• Tuesday May 26,2020


Ovarian inflammation, also referred to as anxitis or oophoritis, is a disease of the ovaries. The trigger of oophoritis may be bacterial infection. In rare cases, however, the oophoritis is triggered by viruses.

What is an oophoritis?

In most cases, oophoritis only affects the ovaries. Primarily, the fallopian tubes are also inflamed, so that in addition to oophoritis, oviditis also occurs. Especially women of childbearing age are at risk. About two-thirds of all women who are already in their teens have had ovarian inflammation before. Bacteria, mainly chlamydia, transmitted through unprotected sex can be the cause of oophoritis.


Different viruses and bacteria may be responsible for the woman suffering from oophoritis. As a rule, chlamydia is the trigger; Often the doctor also detects streptococci. Sometimes enterococci can trigger oophoritis. One third of all cases are gonococci responsible for the inflammation of the ovaries.

In the context of oophoritis, the physician speaks of an ascending or descending inflammation. The ascending inflammation, which so to speak "rises from the vagina", is triggered by unprotected intercourse and is one of the most common causes of oophoritis. The descending inflammation is triggered by inflamed organs (such as appendicitis), which form of the disease occurs only in the rarest cases.

Even less often the doctor speaks of hematogenous inflammation. The germs - triggered by a virus flu or mumps - get directly through the blood to the ovaries.

Symptoms, complaints & signs

Women who are affected by oophoritis complain mainly of pain in the area of ​​the lower abdomen. In addition to pelvic pain may also fever or any defensive tensions occur. Sometimes the patient complains about nausea and vomiting.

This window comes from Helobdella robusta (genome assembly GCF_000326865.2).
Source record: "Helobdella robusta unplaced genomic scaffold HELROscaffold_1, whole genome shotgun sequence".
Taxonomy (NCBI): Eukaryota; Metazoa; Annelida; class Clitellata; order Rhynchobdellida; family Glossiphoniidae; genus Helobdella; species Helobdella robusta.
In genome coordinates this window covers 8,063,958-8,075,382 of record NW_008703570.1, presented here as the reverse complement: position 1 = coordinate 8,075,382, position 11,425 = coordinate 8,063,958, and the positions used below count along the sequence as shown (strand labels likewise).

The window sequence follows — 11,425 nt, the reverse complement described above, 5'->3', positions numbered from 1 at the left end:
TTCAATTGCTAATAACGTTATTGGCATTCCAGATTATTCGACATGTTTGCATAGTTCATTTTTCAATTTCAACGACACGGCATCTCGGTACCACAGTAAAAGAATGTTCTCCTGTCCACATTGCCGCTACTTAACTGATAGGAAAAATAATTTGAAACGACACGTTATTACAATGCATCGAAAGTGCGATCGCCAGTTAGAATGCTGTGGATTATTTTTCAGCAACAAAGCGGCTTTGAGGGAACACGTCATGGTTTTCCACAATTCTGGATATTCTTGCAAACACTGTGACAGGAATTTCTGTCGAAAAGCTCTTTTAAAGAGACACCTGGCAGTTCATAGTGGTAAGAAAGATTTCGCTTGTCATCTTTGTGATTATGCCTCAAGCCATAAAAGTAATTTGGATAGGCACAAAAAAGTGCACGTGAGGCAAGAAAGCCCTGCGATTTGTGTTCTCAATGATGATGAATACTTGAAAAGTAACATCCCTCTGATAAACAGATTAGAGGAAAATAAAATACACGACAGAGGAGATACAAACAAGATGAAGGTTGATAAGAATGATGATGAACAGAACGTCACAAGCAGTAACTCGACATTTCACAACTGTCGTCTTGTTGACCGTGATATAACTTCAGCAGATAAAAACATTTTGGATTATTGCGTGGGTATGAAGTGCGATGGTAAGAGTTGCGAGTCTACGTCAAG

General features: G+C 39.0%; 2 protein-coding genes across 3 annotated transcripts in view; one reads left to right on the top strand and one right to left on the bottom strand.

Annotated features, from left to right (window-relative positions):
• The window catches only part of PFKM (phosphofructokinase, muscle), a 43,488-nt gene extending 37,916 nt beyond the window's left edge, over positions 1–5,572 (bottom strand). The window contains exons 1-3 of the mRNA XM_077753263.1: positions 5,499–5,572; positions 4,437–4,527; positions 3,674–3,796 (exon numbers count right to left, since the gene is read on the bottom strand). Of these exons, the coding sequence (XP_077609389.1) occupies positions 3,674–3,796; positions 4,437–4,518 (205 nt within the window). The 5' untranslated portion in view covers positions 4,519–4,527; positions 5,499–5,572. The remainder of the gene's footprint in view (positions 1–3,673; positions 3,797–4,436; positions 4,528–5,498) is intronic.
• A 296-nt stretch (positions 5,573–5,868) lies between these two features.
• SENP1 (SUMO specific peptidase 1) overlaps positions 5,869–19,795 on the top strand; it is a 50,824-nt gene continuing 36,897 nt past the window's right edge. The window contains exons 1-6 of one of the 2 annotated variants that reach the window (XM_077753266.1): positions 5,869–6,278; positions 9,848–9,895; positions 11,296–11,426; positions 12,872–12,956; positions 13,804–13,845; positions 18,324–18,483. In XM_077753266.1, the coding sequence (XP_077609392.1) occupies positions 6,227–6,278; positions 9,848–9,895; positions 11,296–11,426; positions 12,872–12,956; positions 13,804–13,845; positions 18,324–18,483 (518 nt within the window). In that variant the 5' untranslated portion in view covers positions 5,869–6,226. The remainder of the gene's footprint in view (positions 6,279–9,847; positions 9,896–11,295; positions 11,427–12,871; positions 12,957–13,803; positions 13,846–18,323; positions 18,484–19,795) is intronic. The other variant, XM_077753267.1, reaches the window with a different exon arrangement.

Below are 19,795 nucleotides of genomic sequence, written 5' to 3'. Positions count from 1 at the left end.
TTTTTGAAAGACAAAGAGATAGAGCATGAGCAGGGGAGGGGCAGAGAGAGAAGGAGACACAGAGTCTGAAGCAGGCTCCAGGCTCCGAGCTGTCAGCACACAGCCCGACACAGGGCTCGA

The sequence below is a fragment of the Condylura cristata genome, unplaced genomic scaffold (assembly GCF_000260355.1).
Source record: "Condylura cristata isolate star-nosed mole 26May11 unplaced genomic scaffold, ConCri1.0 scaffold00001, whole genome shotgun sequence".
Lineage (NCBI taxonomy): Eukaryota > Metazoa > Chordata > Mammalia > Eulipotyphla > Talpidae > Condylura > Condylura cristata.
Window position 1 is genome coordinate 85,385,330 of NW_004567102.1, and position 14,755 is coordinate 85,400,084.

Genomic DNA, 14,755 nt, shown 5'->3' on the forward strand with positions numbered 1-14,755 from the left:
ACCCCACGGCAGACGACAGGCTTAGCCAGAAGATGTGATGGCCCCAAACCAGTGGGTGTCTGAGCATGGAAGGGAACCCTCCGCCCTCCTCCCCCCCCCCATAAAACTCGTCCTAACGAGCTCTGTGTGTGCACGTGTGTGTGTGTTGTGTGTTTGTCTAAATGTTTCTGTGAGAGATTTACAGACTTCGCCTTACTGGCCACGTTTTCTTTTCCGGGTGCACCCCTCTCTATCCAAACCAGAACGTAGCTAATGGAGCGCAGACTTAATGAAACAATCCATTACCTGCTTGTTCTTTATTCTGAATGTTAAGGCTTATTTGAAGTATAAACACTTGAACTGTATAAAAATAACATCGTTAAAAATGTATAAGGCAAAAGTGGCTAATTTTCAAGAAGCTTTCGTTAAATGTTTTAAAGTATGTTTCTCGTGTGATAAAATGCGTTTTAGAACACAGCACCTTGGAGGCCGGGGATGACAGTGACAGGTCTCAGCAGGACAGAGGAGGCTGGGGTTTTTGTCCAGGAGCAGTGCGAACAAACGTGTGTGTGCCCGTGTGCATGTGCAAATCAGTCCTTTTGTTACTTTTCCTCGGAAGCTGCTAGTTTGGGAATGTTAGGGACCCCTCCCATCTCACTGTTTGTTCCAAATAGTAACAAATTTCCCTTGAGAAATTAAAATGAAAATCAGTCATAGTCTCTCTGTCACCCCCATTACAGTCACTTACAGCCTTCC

If these symptoms occur, you should seek medical attention immediately. However, there are also disease courses, which bring no symptoms. While many women complain of flu-like symptoms, other patients only visit the doctor because they have had bleeding - out of period.

Diagnosis & disease course

Before a gynecological examination, a comprehensive medical history begins. The doctor performs a vaginal palpation examination; By means of ultrasound examination, signs of oophoritis can also be detected. For example, if there is already an enlargement of the ovaries or fallopian tubes.

The ultrasound examination should also provide information on whether cysts are already present or sometimes fluid in the abdominal cavity is also classic is the pressure pain in the vaginal area or in the area of ​​the uterus. If the patient responds to pressure, this may also be a first sign that there is oophoritis. A blood test gives an indication of which pathogen has caused the oophoritis or is also possible by means of vaginal swab and the following examination by microscope, that the pathogen is determined.